A panel of four international curators met as part of the Art Basel Hong Kong Conversations series to discuss the ethical responsibilities of site-specific curation.
Moderated by Sharjah Biennial’s co-curator Zoe Butt, the talk opened the floor to questions of space, ownership and presence.
When tasked with creating an exhibition in a historically charged or precarious site, how should curators reflect their surroundings? How should one stage an exhibition in such a place while retaining an accessible connection to larger global conversations? When there are gaps between curatorial responsibilities and general demands – locale, research, finance, caretaking – it becomes the visible duty of the curator to find balance, while still upholding the utmost respect for history and time.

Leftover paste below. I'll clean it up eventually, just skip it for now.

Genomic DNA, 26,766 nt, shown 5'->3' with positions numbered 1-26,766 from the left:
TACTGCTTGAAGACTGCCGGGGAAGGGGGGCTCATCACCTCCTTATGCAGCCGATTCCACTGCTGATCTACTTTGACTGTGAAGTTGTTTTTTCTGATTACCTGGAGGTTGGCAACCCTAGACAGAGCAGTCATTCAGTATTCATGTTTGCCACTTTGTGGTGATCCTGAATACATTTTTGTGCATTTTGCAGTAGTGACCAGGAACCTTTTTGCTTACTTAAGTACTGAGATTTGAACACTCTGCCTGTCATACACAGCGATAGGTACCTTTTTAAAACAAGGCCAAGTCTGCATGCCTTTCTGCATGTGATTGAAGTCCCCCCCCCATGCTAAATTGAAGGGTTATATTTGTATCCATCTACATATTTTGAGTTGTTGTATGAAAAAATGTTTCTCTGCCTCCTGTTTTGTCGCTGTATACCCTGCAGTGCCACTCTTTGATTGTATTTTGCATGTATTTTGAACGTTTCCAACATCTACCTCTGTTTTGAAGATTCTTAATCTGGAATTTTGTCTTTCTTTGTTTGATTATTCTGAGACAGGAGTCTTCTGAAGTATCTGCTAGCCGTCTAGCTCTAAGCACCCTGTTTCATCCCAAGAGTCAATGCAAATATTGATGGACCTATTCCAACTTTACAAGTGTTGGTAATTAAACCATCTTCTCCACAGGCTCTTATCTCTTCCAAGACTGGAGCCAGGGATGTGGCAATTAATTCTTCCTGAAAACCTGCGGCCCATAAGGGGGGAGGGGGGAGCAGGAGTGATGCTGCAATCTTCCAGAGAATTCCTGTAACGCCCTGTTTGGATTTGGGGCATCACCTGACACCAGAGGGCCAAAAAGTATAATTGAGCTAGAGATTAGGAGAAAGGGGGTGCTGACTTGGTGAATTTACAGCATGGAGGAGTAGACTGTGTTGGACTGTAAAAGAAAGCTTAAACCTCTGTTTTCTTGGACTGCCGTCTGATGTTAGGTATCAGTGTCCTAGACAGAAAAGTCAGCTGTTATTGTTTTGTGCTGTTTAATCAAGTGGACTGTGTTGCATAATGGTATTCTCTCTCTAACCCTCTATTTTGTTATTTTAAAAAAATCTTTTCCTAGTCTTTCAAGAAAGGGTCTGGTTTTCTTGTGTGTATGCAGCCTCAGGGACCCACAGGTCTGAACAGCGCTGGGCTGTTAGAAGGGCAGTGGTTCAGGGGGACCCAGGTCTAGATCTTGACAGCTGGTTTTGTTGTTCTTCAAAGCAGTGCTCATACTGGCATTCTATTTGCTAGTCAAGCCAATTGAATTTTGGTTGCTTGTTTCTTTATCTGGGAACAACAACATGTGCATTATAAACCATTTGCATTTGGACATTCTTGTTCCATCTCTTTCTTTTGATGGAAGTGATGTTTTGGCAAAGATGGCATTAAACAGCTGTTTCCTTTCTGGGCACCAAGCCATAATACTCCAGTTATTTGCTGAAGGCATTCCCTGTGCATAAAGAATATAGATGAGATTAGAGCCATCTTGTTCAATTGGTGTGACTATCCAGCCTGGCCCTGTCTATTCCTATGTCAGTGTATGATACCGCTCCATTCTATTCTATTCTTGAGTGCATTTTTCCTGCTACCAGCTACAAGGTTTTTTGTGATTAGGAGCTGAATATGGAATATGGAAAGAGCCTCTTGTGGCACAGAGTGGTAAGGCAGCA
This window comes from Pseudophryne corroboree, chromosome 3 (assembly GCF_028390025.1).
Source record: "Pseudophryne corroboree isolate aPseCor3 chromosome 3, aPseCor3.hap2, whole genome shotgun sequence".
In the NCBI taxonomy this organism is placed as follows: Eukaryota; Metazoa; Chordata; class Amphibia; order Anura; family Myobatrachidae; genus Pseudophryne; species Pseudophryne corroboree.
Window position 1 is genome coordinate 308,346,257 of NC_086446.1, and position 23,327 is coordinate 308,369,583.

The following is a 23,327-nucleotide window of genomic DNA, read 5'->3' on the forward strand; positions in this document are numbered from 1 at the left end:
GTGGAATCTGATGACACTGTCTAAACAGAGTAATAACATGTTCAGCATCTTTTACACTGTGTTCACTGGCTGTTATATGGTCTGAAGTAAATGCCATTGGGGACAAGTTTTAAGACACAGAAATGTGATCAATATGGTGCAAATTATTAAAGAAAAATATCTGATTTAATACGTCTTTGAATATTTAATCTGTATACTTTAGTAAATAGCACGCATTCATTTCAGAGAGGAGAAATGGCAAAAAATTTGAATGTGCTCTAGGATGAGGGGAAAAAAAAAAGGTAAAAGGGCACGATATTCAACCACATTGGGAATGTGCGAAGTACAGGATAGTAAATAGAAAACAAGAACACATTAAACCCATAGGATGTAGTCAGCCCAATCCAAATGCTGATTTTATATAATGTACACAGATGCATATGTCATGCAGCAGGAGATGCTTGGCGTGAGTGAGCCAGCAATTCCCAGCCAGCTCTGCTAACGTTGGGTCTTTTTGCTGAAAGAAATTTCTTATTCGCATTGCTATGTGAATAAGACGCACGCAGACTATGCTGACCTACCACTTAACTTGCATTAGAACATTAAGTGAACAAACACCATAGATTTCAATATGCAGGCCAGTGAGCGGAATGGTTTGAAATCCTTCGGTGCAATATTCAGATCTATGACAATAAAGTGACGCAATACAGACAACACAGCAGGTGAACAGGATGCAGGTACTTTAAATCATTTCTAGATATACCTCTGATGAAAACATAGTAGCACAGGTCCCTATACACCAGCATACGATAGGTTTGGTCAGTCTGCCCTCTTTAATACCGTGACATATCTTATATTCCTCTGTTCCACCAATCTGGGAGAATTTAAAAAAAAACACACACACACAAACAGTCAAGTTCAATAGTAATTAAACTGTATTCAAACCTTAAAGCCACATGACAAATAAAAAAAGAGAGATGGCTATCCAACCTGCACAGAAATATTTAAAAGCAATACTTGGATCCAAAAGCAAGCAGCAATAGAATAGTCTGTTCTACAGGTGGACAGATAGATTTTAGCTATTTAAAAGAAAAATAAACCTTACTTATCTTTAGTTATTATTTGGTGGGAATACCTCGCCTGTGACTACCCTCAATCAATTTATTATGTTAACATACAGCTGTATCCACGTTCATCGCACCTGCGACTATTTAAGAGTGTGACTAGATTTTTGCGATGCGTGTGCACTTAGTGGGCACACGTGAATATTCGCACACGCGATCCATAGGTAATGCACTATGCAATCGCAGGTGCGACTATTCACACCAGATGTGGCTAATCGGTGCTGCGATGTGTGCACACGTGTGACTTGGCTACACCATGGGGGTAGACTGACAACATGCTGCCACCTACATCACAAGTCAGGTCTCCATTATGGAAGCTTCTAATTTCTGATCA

Considering these questions and their personal roles within them were Melati Suryodarmo, artist and Artistic Director of the 2017 Jakarta Biennale; Folakunle Oshun, Founder and Artistic Director of the 2017 Lagos Biennale; Dr Apinan Poshyananda, Chief Executive and Artistic Director of the upcoming Bangkok Art Biennale; and Zoe Butt, Artistic Director, Factory Contemporary Arts Centre, and Co-Curator of the next Sharjah Biennial. Their meeting as part of Art Basel Hong Kong’s 2018 Conversations series highlights the diverse regional and educational backgrounds of contemporary arts professionals and the major conundrums that each of them faces. Titled “Curating in Context: Making Exhibitions Work”, the panel considered issues of public outreach, spectacularisation, monetary bias and, most importantly, being present.